Chocolate Kingdom: Near Orlando, a new attraction is a sweet repast

Disney's Animal and Magic Kingdoms offer visitors a theme-park experience with a touch of whimsy.

Before it was torn down, Skull Kingdom on International Drive offered guests frightening fun.

And there are countless structures in Central Florida that look like kingdoms, including Kissimmee's Medieval Times Dinner & Tournament and Hogwarts Castle at the Wizarding World of Harry Potter at Universal Orlando's Islands of Adventure.

Now there's a new monarchy in town. And although it isn't driven by the clout of a major entertainment company or a best-selling book, it does have universal appeal beyond what turnstile-driven destinations can deliver.

Welcome to Chocolate Kingdom, a small interactive experience dedicated to the sweet that causes most dessert lovers to salivate with illicit caloric expectations.

Edgar Schaked, 41, opened the Kissimmee attraction last month with a goal of combining education and entertainment into one sweet stop. He says the venue is the only chocolate attraction of its kind in the world.

With chocolate practically flowing through his veins, the Orlando resident is the perfect leader for this kingdom: His father and grandfather are master chocolatiers as well.

"Chocolate is something sensual and very unique," says Schaked, whose chocolate-making roots can be traced to Argentina and one of South America's largest chocolate factories. In 1995 Schaked and his father, Baruch, opened Schakolad Chocolate Factory in Winter Park Village (now closed). Schakolad began franchising in 1999 and now has stores in eight states, including Florida. No outlets remain in the Orlando area, but the company's world headquarters — there is a store in Israel — are in Kissimmee.

The move into an attraction format to celebrate chocolate came out of the successful touring Festival of Chocolate ( that has stops in Fort Lauderdale, Miami and Orlando. The multifaceted events have included culinary competitions, fashion shows, chocolate sculptures, dessert wine pairings, demonstrations by award-winning pastry chefs and, of course, a few scrumptious treats tossed in for good measure.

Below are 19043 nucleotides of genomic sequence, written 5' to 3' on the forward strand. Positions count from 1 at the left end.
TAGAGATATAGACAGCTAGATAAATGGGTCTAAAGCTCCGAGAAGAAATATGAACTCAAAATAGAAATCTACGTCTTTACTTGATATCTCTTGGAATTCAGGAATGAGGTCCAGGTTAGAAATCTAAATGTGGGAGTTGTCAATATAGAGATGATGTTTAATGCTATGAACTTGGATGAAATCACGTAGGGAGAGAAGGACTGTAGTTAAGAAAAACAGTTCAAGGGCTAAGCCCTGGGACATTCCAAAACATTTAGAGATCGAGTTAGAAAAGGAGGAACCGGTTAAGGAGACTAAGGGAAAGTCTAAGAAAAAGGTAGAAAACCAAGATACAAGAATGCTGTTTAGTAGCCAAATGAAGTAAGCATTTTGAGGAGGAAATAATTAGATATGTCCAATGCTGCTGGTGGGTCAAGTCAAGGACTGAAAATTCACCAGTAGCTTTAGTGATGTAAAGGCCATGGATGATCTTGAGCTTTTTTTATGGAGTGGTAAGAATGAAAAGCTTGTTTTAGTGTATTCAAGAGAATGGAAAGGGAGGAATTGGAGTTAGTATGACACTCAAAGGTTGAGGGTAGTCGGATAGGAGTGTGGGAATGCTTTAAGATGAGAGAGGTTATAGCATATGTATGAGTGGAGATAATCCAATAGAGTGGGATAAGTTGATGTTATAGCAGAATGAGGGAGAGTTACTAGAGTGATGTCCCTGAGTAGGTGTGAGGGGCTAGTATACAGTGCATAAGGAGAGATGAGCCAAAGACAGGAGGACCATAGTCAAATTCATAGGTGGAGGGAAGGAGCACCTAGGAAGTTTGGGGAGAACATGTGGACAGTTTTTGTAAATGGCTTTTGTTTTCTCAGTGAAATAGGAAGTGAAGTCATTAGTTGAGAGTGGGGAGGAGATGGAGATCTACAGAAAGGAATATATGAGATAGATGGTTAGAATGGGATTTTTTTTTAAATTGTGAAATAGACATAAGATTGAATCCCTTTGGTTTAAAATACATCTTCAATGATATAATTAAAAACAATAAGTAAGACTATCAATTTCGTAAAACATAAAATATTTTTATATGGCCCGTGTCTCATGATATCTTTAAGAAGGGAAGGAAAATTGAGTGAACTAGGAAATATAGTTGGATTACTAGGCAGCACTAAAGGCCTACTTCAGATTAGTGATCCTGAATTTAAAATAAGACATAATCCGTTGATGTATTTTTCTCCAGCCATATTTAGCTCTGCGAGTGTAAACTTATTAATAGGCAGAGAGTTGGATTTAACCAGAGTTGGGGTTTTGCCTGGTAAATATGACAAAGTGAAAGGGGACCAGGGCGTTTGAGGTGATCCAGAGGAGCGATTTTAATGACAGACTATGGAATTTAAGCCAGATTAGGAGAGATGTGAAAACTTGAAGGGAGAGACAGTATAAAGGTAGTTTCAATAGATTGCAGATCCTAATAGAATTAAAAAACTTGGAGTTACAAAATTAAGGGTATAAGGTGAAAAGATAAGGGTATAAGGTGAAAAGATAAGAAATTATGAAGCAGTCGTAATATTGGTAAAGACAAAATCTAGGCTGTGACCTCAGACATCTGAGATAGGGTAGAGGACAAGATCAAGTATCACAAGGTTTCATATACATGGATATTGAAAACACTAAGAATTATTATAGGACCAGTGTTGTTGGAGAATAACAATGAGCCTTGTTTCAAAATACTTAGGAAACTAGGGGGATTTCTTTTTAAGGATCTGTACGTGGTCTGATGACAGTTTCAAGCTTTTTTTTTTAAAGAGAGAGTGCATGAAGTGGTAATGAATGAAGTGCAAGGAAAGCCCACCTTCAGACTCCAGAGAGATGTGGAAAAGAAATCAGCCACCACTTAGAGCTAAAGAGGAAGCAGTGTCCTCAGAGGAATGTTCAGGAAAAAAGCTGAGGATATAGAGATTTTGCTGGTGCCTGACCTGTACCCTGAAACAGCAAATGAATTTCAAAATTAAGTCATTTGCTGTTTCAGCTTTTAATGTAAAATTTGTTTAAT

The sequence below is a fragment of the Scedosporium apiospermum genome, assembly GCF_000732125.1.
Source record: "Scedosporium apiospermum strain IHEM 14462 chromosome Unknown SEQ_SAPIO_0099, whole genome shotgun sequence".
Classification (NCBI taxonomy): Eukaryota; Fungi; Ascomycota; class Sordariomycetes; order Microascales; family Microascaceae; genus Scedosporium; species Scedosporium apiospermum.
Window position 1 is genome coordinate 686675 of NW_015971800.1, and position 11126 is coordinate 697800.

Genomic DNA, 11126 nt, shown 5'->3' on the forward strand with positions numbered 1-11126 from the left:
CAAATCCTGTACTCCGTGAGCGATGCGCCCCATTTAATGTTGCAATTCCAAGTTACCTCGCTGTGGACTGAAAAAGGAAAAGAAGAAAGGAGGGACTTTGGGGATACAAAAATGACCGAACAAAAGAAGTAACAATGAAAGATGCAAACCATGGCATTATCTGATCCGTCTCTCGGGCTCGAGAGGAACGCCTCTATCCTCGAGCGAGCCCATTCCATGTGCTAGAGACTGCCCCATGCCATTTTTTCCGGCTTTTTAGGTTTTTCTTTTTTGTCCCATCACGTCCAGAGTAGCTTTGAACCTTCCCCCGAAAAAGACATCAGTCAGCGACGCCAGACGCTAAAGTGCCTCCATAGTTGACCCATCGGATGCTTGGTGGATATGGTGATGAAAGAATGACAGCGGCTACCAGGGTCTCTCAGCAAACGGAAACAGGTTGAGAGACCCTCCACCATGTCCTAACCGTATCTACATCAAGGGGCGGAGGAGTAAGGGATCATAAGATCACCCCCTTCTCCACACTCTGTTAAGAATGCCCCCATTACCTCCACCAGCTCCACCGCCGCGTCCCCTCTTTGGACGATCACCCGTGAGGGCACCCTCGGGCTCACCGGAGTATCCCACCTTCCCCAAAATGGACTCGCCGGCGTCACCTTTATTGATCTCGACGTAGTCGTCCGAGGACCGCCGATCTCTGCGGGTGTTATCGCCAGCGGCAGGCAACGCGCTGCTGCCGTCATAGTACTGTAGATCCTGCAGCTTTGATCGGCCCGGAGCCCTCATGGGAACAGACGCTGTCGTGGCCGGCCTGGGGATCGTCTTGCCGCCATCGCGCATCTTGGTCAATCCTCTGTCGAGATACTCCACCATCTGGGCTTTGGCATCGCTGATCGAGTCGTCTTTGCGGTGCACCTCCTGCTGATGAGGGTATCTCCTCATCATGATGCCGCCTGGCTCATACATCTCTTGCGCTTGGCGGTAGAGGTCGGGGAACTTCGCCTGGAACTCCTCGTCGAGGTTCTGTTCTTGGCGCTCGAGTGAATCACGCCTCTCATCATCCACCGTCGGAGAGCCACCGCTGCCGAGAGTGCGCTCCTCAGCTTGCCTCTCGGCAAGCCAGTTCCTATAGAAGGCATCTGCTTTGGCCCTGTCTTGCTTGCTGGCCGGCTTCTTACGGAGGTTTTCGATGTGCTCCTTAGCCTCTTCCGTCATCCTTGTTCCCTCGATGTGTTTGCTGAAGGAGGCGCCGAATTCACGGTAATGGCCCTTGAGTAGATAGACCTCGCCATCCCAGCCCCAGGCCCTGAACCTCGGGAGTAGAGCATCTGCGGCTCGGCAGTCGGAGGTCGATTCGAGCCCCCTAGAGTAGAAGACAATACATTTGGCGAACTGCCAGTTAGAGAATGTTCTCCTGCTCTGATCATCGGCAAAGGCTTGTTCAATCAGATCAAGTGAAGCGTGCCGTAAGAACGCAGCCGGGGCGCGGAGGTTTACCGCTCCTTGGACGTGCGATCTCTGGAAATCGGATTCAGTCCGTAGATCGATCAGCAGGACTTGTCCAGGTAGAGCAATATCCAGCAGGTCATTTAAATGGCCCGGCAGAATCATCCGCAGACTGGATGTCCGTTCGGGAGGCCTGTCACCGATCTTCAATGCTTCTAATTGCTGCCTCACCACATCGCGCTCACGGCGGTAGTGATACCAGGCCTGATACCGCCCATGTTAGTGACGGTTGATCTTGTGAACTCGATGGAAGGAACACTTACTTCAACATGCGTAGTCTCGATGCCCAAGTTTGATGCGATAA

"The festivals became a way for us to tell the whole chocolate story," says Schaked. "But the overall appeal of chocolate made us think that a permanent museum and history center would be a good fit in the Central Florida tourist corridor."

Guests enter Chocolate Kingdom and walk by a mouthwatering retail counter of chocolate candies, including artisan bars and truffles.

A well-versed guide ushers up to 20 visitors at a time through the attraction. During the tour, which lasts from 45 minutes to 1 hour, each group meets up with a whimsical prince and his dragon sidekick. There's a sweet back story about the pursuit of a perfect birthday gift for Princess Chocolina that ties the trek together.

Along the way guests check out an indoor cacao tree greenhouse, a small chocolate museum, a "Mystical River of Chocolate" and a working bean-to-the-bar showcase utilizing old-world machinery. At the end guests can opt to create a customized chocolate bar for $5 with add-ins that range from bacon to spices to nuts.

Schaked thinks he has hit on something with universal appeal for tour groups, private parties, vacationers and convention-goers.

"Chocolate Kingdom mixes fun and education and in the end you get the opportunity to eat chocolate," he says.

Chocolate Kingdom

Where: 5720 W. Irlo Bronson Memorial Highway, Kissimmee (off Florida Plaza Boulevard near Fun Spot and Old Town)

When: Noon-8 p.m. daily; chocolate factory tours on the hour from 1 p.m.

How much: $15 adults, $12 for children 4-12





Look for this special section in your
Baltimore Sun newspaper on Dec. 29, 2013.
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